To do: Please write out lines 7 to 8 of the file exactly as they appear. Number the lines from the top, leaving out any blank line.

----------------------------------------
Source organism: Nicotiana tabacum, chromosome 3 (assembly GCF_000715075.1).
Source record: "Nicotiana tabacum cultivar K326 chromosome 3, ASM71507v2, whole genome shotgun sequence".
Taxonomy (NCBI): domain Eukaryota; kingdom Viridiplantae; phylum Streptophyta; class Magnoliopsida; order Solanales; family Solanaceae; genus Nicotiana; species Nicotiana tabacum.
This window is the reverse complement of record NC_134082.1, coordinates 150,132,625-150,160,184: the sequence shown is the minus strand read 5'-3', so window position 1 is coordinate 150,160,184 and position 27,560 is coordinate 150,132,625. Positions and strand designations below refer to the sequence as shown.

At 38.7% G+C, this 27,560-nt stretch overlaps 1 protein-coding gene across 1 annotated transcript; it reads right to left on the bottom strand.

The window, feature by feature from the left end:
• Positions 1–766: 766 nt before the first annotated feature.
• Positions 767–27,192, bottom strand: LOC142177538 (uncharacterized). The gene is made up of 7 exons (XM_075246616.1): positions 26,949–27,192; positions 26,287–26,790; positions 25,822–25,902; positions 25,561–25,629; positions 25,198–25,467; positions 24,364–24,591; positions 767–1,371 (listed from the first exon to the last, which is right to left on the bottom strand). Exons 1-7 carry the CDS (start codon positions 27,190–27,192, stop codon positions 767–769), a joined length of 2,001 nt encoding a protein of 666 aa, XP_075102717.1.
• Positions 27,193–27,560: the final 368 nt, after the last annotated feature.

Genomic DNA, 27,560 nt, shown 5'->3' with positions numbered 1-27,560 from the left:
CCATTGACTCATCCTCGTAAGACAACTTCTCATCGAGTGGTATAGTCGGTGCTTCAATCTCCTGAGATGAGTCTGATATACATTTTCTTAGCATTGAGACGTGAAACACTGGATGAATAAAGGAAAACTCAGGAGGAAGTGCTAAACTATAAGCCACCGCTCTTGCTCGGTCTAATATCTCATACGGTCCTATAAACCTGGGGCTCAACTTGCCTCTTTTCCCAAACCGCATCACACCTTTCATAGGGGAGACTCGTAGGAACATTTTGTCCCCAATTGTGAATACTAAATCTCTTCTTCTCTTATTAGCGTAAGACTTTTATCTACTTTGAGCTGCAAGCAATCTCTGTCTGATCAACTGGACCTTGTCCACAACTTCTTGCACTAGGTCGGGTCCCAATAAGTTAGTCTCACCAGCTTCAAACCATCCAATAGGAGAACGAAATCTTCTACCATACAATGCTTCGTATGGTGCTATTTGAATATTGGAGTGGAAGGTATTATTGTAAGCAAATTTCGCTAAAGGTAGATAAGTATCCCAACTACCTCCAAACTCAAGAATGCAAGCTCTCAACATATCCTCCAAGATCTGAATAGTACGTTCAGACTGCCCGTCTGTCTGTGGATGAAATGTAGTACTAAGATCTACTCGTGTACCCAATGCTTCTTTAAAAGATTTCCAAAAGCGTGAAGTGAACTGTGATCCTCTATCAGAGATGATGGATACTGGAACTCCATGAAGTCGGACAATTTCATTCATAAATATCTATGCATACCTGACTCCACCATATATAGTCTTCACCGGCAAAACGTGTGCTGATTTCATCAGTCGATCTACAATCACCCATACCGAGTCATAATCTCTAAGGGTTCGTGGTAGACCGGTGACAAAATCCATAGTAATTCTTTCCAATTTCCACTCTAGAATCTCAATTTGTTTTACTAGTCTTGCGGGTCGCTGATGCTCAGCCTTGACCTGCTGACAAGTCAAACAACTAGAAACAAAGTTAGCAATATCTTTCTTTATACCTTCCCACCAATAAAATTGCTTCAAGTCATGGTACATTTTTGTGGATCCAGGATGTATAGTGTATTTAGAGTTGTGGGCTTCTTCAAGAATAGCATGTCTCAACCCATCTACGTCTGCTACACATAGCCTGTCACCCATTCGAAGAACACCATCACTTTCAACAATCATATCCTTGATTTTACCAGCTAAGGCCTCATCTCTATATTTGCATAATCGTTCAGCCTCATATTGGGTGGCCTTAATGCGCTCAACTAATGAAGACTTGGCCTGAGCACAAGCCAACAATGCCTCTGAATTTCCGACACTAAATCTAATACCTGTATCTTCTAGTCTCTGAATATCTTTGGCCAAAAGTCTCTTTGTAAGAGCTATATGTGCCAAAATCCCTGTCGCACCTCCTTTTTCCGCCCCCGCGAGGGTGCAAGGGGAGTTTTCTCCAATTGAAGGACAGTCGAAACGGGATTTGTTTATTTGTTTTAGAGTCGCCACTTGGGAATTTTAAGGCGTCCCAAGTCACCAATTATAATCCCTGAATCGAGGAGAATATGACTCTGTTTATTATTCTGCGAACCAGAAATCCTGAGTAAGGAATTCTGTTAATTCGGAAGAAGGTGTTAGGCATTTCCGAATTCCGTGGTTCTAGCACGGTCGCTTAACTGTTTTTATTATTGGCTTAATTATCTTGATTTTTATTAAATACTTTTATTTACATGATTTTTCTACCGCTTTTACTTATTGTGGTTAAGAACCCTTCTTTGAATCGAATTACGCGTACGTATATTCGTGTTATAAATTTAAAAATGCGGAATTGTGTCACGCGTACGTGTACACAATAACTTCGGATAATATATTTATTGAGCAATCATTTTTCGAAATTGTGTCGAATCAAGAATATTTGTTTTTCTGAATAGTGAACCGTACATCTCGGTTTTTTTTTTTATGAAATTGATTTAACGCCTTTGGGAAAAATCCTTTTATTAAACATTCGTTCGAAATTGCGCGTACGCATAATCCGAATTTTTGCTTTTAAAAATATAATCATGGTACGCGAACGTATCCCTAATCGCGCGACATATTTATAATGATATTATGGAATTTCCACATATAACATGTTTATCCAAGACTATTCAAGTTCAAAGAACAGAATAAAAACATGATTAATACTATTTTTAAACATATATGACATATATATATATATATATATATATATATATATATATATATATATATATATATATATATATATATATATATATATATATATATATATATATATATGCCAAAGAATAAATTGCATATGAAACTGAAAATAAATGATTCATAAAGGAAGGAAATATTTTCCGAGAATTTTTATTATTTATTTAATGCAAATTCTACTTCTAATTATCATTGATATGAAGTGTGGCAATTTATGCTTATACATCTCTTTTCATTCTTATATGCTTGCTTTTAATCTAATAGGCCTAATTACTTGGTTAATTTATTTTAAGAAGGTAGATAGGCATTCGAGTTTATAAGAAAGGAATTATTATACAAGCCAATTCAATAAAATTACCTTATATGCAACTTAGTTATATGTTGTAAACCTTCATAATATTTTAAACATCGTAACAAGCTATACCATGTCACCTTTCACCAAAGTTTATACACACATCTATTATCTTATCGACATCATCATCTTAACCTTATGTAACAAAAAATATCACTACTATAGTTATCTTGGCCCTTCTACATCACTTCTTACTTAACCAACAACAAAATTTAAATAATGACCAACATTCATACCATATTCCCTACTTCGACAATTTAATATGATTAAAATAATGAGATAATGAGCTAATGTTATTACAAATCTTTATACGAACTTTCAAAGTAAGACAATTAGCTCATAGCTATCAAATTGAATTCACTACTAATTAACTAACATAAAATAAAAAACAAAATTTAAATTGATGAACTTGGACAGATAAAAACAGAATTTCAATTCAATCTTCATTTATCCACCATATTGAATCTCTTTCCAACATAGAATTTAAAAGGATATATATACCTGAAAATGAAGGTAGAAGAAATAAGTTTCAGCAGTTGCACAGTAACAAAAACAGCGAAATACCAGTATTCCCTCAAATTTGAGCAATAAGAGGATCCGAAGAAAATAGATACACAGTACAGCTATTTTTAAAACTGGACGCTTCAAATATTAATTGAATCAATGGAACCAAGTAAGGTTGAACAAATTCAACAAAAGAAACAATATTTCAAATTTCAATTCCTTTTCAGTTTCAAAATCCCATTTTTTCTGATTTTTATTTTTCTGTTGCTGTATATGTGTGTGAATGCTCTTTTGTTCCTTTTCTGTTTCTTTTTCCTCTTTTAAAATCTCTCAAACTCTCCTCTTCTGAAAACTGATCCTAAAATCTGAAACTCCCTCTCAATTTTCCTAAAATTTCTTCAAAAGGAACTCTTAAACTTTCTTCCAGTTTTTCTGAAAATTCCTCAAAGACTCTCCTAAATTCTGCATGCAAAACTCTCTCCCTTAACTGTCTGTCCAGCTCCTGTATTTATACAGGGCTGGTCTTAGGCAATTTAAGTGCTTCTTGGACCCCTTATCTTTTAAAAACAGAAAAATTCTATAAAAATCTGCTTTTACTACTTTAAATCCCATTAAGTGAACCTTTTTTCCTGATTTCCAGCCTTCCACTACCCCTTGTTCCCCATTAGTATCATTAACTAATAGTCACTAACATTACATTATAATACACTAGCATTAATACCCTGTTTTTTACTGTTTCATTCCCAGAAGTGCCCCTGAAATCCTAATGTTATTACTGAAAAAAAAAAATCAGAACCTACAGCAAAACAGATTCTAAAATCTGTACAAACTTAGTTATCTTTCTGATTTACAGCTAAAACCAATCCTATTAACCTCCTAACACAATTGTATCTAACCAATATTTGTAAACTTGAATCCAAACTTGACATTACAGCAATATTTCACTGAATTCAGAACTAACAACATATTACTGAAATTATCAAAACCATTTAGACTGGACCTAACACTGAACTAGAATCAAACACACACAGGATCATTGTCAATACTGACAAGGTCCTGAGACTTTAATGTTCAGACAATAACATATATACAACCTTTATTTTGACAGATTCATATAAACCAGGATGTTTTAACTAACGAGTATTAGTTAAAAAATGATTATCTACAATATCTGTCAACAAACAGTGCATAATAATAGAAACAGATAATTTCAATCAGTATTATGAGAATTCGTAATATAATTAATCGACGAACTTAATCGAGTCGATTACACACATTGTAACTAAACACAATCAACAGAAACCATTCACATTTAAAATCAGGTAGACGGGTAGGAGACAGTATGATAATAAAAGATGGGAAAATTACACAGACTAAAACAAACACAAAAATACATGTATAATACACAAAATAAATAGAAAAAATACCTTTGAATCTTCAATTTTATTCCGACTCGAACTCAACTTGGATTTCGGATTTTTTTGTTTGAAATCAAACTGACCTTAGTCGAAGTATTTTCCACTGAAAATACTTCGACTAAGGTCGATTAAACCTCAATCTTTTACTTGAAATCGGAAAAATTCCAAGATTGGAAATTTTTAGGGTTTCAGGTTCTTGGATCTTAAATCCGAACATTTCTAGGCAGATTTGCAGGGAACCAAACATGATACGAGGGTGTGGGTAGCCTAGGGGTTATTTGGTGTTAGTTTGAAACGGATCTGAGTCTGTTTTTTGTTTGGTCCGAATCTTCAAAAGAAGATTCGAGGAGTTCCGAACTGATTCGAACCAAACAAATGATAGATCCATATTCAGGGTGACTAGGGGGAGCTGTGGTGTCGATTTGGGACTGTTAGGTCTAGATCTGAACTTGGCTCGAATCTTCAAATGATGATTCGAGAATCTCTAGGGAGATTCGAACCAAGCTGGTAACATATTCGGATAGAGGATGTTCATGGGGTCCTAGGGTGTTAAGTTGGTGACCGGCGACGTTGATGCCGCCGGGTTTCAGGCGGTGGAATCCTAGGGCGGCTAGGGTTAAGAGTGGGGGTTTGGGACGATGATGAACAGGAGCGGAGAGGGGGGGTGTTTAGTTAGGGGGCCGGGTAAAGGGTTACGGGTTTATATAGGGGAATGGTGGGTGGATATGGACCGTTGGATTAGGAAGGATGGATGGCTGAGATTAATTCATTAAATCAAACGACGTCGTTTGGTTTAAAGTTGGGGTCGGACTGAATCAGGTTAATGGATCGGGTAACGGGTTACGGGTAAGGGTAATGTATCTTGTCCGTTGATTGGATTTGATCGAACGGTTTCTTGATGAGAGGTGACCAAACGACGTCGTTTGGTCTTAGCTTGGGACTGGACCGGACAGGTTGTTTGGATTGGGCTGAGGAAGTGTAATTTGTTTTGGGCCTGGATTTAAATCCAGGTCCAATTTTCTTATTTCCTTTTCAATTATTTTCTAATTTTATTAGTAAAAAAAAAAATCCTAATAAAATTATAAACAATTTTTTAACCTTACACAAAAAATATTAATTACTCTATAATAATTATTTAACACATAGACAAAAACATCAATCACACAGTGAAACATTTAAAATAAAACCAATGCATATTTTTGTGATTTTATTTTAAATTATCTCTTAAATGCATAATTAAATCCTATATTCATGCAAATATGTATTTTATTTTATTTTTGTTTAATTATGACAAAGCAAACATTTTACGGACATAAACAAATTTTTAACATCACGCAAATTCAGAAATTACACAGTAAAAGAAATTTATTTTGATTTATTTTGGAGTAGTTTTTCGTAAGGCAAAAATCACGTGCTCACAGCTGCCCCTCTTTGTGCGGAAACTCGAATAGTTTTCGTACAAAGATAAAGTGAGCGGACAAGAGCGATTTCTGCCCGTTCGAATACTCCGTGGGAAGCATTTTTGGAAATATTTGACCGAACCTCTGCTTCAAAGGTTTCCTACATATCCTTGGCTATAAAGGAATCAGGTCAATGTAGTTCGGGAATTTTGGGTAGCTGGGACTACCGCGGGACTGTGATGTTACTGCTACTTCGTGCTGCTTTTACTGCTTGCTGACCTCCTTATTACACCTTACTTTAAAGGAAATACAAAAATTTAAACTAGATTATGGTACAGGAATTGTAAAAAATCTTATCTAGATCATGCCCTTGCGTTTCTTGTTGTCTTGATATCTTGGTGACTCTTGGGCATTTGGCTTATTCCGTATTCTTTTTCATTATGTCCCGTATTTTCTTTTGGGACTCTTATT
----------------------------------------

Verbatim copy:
• Positions 1–766: 766 nt before the first annotated feature.
• Positions 767–27,192, bottom strand: LOC142177538 (uncharacterized). The gene is made up of 7 exons (XM_075246616.1): positions 26,949–27,192; positions 26,287–26,790; positions 25,822–25,902; positions 25,561–25,629; positions 25,198–25,467; positions 24,364–24,591; positions 767–1,371 (listed from the first exon to the last, which is right to left on the bottom strand). Exons 1-7 carry the CDS (start codon positions 27,190–27,192, stop codon positions 767–769), a joined length of 2,001 nt encoding a protein of 666 aa, XP_075102717.1.